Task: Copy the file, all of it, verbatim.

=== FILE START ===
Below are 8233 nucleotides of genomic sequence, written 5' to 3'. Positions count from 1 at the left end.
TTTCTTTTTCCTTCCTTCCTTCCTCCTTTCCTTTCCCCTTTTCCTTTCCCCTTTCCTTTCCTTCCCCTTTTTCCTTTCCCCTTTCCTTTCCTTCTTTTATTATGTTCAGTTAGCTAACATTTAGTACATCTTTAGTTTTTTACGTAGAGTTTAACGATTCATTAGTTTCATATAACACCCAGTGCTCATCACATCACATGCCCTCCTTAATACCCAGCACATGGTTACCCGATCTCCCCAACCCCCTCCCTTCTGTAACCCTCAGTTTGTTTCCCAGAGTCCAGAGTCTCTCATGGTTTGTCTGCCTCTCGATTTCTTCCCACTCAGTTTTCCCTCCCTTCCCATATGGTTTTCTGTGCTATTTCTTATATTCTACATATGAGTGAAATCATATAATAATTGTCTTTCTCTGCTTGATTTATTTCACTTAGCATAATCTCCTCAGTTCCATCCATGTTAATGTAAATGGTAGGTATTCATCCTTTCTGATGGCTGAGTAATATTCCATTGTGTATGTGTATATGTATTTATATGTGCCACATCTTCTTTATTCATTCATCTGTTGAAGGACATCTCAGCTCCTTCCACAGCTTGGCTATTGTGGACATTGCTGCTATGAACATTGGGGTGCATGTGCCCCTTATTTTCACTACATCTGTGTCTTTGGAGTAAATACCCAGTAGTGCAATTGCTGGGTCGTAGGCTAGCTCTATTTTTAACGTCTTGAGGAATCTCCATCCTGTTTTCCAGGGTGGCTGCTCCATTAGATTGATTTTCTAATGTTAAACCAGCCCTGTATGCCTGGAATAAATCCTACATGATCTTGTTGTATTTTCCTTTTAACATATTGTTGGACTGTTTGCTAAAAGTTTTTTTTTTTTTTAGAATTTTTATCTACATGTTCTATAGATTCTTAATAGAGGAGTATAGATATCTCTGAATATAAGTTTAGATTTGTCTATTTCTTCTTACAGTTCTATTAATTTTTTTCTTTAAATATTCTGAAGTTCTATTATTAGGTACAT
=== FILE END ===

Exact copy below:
Below are 8233 nucleotides of genomic sequence, written 5' to 3'. Positions count from 1 at the left end.
TTTCTTTTTCCTTCCTTCCTTCCTCCTTTCCTTTCCCCTTTTCCTTTCCCCTTTCCTTTCCTTCCCCTTTTTCCTTTCCCCTTTCCTTTCCTTCTTTTATTATGTTCAGTTAGCTAACATTTAGTACATCTTTAGTTTTTTACGTAGAGTTTAACGATTCATTAGTTTCATATAACACCCAGTGCTCATCACATCACATGCCCTCCTTAATACCCAGCACATGGTTACCCGATCTCCCCAACCCCCTCCCTTCTGTAACCCTCAGTTTGTTTCCCAGAGTCCAGAGTCTCTCATGGTTTGTCTGCCTCTCGATTTCTTCCCACTCAGTTTTCCCTCCCTTCCCATATGGTTTTCTGTGCTATTTCTTATATTCTACATATGAGTGAAATCATATAATAATTGTCTTTCTCTGCTTGATTTATTTCACTTAGCATAATCTCCTCAGTTCCATCCATGTTAATGTAAATGGTAGGTATTCATCCTTTCTGATGGCTGAGTAATATTCCATTGTGTATGTGTATATGTATTTATATGTGCCACATCTTCTTTATTCATTCATCTGTTGAAGGACATCTCAGCTCCTTCCACAGCTTGGCTATTGTGGACATTGCTGCTATGAACATTGGGGTGCATGTGCCCCTTATTTTCACTACATCTGTGTCTTTGGAGTAAATACCCAGTAGTGCAATTGCTGGGTCGTAGGCTAGCTCTATTTTTAACGTCTTGAGGAATCTCCATCCTGTTTTCCAGGGTGGCTGCTCCATTAGATTGATTTTCTAATGTTAAACCAGCCCTGTATGCCTGGAATAAATCCTACATGATCTTGTTGTATTTTCCTTTTAACATATTGTTGGACTGTTTGCTAAAAGTTTTTTTTTTTTTTAGAATTTTTATCTACATGTTCTATAGATTCTTAATAGAGGAGTATAGATATCTCTGAATATAAGTTTAGATTTGTCTATTTCTTCTTACAGTTCTATTAATTTTTTTCTTTAAATATTCTGAAGTTCTATTATTAGGTACAT